Frying Pan Shoals Light Station
Most decommissioned oil platforms are abandoned, dismantled, or deemed too expensive for habitation, but the Frying Pan Shoals Light Station, an 85-foot-high platform standing in the raging Atlantic off the North Carolina coast, has been recycled. Richard Neal, a 9-to-5 software salesman from Charlotte, spent $85,000 on the platform in 2010. Since then he has made the rig into America's most adventurous bed-and-breakfast.
Neal has spent over $100,000 repairing the rig's corroded walls, updating the electrical system, redoing the plumbing, and overhauling seven bedrooms. The ultimate mid-Atlantic hotel can now house eight guests – provided those guest are intrepid enough to make the trip from shore. Helicopters from Myrtle Beach and boats from Holden Beach ferry visitors out to the station.
Neal says he never wanted to create a high-end resort. His plan was to offer travelers a unique destination where they could dive, fish, and watch the sunset out of the reach of everyday hassles. He followed the plan and now offers rustic, if rusty, accommodations. The rig's light was originally designed to warn ships of the shifting sandbars at the confluence of Cape Fear River and the Atlantic Ocean, but doubles as a great place to have a beer. The neighbors aren't bothersome either – 10 ships, including the 290-foot City of Houston, which sank in 1878, lie on the bottom nearby. Neal says about 50 different fish species and mammoth spiny lobsters reside in the reefs around the tower's base.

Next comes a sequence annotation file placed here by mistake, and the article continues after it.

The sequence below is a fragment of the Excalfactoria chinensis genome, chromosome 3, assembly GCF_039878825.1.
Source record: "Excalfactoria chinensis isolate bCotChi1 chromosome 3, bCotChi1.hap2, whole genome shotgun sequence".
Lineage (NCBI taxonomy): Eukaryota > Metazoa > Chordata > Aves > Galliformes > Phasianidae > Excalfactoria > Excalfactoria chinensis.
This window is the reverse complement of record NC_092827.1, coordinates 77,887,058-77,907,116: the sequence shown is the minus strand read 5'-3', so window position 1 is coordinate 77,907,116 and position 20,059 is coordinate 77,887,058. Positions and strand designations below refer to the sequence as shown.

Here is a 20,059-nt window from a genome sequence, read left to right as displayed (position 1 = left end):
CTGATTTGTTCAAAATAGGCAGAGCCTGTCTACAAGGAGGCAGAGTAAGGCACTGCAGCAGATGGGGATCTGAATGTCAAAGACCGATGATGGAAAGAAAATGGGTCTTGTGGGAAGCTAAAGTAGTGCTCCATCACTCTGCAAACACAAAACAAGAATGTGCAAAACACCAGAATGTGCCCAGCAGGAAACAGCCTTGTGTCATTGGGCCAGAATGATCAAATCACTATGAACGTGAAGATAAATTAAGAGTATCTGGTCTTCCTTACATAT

Guests can also explore the area on Jet Skis or float above the tower by strapping into a parachute tethered to the helipad. Neal tells guests to do whatever they want while being careful – shore is a long way away.
More information: An all-included three-day, two-night trip to Frying Pan Shoals costs $498 per person.